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GH: What sort of vetting took place to determine which figures qualified? What was the criteria? Dan Curto’s mantra is “Count them all.” Do you feel you counted them all?
SS: I needed to come up with a rough count of figures at the outset so that the publisher would have a good idea of the size of the book. So I spent a lot of time going through online lists—especially those of Rebelscum.com and a few other sites—to start to get an idea. The book’s introduction spells out most of the criteria: straight repacks don’t count; deliberate changes do, but not mistakes that affect only a small part of the run; it’s not a new figure if nothing changes but accessories. Like the Star Wars movies, the book concentrates on characters and how the look of the figures has changed over the years. My initial list was somewhere in the neighborhood of 2,400, give or take a hundred. Dan’s was around the same; although we differed on a lot of specific figures.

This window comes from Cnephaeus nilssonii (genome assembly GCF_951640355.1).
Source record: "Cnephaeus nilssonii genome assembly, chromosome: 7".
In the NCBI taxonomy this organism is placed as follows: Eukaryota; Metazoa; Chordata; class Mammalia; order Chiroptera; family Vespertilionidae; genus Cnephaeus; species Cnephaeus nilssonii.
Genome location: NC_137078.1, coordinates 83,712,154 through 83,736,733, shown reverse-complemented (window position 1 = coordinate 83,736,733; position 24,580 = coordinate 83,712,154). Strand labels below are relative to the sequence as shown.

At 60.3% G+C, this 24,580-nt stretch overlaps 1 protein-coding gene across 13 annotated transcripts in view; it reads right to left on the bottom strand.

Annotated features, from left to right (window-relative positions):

As we got into the book, and Anne and Paul Harrison also got involved, it was a matter of looking at every single figure to determine if it met our definition of unique. I was flexible and listened a lot, but in the end the final calls were mine, so if someone disagrees with certain figures, they can blame me.